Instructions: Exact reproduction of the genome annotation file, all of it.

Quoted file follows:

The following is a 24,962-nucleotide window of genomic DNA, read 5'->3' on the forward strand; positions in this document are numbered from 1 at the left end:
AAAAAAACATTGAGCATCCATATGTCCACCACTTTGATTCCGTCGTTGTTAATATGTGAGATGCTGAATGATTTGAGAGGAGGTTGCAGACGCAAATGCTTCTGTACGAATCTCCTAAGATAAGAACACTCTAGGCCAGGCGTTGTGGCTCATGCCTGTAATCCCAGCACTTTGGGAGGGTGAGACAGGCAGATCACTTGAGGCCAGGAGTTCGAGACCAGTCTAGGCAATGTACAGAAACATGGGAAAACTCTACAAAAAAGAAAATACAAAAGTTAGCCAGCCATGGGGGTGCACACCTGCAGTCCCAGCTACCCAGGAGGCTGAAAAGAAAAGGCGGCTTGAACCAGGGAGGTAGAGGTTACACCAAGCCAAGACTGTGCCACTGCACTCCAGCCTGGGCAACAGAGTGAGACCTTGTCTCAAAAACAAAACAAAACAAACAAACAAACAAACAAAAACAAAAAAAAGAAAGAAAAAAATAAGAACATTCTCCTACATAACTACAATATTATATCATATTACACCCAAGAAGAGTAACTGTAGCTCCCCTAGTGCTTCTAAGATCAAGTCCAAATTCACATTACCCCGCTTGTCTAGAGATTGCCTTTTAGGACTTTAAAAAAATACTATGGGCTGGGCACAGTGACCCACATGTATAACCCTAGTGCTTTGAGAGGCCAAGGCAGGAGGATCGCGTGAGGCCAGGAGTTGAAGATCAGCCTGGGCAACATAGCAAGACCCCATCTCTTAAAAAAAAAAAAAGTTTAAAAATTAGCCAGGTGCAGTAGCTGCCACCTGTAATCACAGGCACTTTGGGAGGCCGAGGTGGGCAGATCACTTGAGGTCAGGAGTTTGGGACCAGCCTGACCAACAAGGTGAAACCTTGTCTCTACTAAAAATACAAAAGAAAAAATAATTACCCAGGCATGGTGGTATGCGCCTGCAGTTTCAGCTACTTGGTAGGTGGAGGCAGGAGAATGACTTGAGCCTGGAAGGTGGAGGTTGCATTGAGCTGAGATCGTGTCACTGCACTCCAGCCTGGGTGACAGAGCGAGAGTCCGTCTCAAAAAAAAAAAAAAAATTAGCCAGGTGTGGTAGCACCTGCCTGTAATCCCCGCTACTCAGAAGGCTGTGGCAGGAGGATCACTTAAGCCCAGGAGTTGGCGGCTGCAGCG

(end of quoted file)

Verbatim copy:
The following is a 24,962-nucleotide window of genomic DNA, read 5'->3' on the forward strand; positions in this document are numbered from 1 at the left end:
AAAAAAACATTGAGCATCCATATGTCCACCACTTTGATTCCGTCGTTGTTAATATGTGAGATGCTGAATGATTTGAGAGGAGGTTGCAGACGCAAATGCTTCTGTACGAATCTCCTAAGATAAGAACACTCTAGGCCAGGCGTTGTGGCTCATGCCTGTAATCCCAGCACTTTGGGAGGGTGAGACAGGCAGATCACTTGAGGCCAGGAGTTCGAGACCAGTCTAGGCAATGTACAGAAACATGGGAAAACTCTACAAAAAAGAAAATACAAAAGTTAGCCAGCCATGGGGGTGCACACCTGCAGTCCCAGCTACCCAGGAGGCTGAAAAGAAAAGGCGGCTTGAACCAGGGAGGTAGAGGTTACACCAAGCCAAGACTGTGCCACTGCACTCCAGCCTGGGCAACAGAGTGAGACCTTGTCTCAAAAACAAAACAAAACAAACAAACAAACAAACAAAAACAAAAAAAAGAAAGAAAAAAATAAGAACATTCTCCTACATAACTACAATATTATATCATATTACACCCAAGAAGAGTAACTGTAGCTCCCCTAGTGCTTCTAAGATCAAGTCCAAATTCACATTACCCCGCTTGTCTAGAGATTGCCTTTTAGGACTTTAAAAAAATACTATGGGCTGGGCACAGTGACCCACATGTATAACCCTAGTGCTTTGAGAGGCCAAGGCAGGAGGATCGCGTGAGGCCAGGAGTTGAAGATCAGCCTGGGCAACATAGCAAGACCCCATCTCTTAAAAAAAAAAAAAGTTTAAAAATTAGCCAGGTGCAGTAGCTGCCACCTGTAATCACAGGCACTTTGGGAGGCCGAGGTGGGCAGATCACTTGAGGTCAGGAGTTTGGGACCAGCCTGACCAACAAGGTGAAACCTTGTCTCTACTAAAAATACAAAAGAAAAAATAATTACCCAGGCATGGTGGTATGCGCCTGCAGTTTCAGCTACTTGGTAGGTGGAGGCAGGAGAATGACTTGAGCCTGGAAGGTGGAGGTTGCATTGAGCTGAGATCGTGTCACTGCACTCCAGCCTGGGTGACAGAGCGAGAGTCCGTCTCAAAAAAAAAAAAAAAATTAGCCAGGTGTGGTAGCACCTGCCTGTAATCCCCGCTACTCAGAAGGCTGTGGCAGGAGGATCACTTAAGCCCAGGAGTTGGCGGCTGCAGCG